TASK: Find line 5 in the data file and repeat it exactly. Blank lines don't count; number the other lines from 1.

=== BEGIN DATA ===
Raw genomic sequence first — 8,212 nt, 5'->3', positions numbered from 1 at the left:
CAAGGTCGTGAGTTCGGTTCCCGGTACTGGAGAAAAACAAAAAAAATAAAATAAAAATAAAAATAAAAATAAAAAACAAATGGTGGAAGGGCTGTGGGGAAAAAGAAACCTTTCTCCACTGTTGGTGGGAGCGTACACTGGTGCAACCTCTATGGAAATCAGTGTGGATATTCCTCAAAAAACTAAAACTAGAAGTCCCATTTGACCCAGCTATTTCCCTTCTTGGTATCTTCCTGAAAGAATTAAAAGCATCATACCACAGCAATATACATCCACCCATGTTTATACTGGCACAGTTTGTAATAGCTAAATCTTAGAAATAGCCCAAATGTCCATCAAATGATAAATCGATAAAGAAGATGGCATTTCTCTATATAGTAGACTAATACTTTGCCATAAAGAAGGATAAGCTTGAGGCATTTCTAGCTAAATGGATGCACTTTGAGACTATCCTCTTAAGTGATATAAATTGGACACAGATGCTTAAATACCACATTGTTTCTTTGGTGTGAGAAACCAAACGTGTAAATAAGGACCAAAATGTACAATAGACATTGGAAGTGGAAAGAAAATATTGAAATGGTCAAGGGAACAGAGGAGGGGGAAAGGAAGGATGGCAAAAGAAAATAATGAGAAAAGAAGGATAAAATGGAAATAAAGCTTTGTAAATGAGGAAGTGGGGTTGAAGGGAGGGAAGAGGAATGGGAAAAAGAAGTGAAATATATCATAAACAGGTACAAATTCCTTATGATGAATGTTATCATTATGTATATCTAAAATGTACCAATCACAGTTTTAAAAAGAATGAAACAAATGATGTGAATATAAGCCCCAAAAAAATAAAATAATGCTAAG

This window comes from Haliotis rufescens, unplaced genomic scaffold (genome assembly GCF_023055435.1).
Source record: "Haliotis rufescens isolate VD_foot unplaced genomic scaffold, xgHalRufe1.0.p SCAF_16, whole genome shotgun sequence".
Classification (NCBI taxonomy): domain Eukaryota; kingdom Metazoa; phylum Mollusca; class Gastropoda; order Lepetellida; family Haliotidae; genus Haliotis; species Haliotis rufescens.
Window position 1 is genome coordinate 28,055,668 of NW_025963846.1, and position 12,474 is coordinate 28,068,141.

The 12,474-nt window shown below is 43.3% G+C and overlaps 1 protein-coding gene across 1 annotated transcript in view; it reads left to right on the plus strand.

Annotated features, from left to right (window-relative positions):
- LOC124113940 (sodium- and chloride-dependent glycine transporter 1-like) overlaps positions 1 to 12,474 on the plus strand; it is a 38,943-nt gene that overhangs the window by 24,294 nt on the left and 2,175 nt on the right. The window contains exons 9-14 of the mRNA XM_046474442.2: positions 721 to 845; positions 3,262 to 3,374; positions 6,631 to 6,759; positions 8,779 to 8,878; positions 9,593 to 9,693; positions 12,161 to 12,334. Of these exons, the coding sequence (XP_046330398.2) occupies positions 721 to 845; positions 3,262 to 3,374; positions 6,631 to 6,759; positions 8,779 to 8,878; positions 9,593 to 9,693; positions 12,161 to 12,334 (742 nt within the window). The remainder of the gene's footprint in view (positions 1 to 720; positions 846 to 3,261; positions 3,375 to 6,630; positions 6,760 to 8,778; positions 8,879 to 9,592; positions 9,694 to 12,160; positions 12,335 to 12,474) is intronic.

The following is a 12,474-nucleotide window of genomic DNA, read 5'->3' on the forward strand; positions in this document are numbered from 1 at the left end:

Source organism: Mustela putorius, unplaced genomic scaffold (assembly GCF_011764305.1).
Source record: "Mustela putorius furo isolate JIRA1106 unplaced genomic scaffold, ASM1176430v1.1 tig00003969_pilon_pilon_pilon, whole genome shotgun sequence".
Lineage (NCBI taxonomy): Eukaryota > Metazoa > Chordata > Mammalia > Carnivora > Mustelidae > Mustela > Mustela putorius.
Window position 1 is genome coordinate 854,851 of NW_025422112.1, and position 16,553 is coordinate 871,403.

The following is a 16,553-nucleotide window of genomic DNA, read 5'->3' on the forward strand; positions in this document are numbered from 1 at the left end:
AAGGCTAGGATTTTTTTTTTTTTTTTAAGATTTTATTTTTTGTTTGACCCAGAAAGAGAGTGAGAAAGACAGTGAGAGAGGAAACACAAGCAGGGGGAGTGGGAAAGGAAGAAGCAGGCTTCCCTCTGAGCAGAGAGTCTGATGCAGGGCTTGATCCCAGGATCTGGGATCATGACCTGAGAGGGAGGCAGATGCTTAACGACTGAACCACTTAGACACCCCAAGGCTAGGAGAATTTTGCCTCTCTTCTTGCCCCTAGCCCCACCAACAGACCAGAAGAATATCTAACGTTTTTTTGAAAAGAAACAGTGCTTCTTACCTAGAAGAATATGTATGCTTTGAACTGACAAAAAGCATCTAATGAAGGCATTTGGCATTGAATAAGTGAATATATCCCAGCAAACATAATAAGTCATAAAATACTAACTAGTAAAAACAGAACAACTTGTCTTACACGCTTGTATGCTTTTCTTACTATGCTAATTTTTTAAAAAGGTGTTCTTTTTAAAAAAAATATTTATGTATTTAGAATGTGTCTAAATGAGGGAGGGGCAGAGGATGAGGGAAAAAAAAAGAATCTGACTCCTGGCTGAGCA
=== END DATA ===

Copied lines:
Classification (NCBI taxonomy): domain Eukaryota; kingdom Metazoa; phylum Mollusca; class Gastropoda; order Lepetellida; family Haliotidae; genus Haliotis; species Haliotis rufescens.